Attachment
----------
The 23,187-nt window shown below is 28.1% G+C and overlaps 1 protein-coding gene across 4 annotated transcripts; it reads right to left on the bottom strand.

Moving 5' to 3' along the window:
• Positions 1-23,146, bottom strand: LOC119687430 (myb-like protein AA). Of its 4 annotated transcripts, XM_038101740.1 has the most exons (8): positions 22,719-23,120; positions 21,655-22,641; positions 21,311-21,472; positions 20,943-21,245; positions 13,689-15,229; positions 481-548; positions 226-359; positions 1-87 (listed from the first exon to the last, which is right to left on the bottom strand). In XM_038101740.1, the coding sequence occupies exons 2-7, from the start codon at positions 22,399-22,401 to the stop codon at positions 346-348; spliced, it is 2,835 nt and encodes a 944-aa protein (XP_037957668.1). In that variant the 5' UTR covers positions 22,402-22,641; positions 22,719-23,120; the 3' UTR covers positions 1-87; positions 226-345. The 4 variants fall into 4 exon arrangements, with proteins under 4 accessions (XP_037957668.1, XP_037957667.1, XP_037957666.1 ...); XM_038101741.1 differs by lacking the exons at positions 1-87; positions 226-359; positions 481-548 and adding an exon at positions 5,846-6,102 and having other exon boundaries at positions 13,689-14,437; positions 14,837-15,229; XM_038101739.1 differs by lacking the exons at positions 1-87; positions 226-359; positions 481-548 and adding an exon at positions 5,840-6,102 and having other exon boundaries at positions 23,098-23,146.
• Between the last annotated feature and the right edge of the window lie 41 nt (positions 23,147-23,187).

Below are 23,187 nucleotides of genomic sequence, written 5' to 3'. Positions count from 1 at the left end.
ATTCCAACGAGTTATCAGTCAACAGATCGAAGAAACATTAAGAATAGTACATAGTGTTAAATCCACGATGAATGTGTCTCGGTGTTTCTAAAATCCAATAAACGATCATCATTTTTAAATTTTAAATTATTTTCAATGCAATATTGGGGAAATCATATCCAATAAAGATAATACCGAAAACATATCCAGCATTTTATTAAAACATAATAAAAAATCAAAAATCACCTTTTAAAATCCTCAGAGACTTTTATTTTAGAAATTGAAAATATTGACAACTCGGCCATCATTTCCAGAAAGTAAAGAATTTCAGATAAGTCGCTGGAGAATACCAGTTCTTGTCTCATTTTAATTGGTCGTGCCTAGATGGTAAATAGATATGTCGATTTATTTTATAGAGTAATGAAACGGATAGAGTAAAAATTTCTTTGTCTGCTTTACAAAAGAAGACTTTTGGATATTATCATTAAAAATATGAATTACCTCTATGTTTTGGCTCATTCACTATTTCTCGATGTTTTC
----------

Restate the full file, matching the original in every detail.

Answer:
The 23,187-nt window shown below is 28.1% G+C and overlaps 1 protein-coding gene across 4 annotated transcripts; it reads right to left on the bottom strand.

Moving 5' to 3' along the window:
• Positions 1-23,146, bottom strand: LOC119687430 (myb-like protein AA). Of its 4 annotated transcripts, XM_038101740.1 has the most exons (8): positions 22,719-23,120; positions 21,655-22,641; positions 21,311-21,472; positions 20,943-21,245; positions 13,689-15,229; positions 481-548; positions 226-359; positions 1-87 (listed from the first exon to the last, which is right to left on the bottom strand). In XM_038101740.1, the coding sequence occupies exons 2-7, from the start codon at positions 22,399-22,401 to the stop codon at positions 346-348; spliced, it is 2,835 nt and encodes a 944-aa protein (XP_037957668.1). In that variant the 5' UTR covers positions 22,402-22,641; positions 22,719-23,120; the 3' UTR covers positions 1-87; positions 226-345. The 4 variants fall into 4 exon arrangements, with proteins under 4 accessions (XP_037957668.1, XP_037957667.1, XP_037957666.1 ...); XM_038101741.1 differs by lacking the exons at positions 1-87; positions 226-359; positions 481-548 and adding an exon at positions 5,846-6,102 and having other exon boundaries at positions 13,689-14,437; positions 14,837-15,229; XM_038101739.1 differs by lacking the exons at positions 1-87; positions 226-359; positions 481-548 and adding an exon at positions 5,840-6,102 and having other exon boundaries at positions 23,098-23,146.
• Between the last annotated feature and the right edge of the window lie 41 nt (positions 23,147-23,187).

Below are 23,187 nucleotides of genomic sequence, written 5' to 3'. Positions count from 1 at the left end.
ATTCCAACGAGTTATCAGTCAACAGATCGAAGAAACATTAAGAATAGTACATAGTGTTAAATCCACGATGAATGTGTCTCGGTGTTTCTAAAATCCAATAAACGATCATCATTTTTAAATTTTAAATTATTTTCAATGCAATATTGGGGAAATCATATCCAATAAAGATAATACCGAAAACATATCCAGCATTTTATTAAAACATAATAAAAAATCAAAAATCACCTTTTAAAATCCTCAGAGACTTTTATTTTAGAAATTGAAAATATTGACAACTCGGCCATCATTTCCAGAAAGTAAAGAATTTCAGATAAGTCGCTGGAGAATACCAGTTCTTGTCTCATTTTAATTGGTCGTGCCTAGATGGTAAATAGATATGTCGATTTATTTTATAGAGTAATGAAACGGATAGAGTAAAAATTTCTTTGTCTGCTTTACAAAAGAAGACTTTTGGATATTATCATTAAAAATATGAATTACCTCTATGTTTTGGCTCATTCACTATTTCTCGATGTTTTC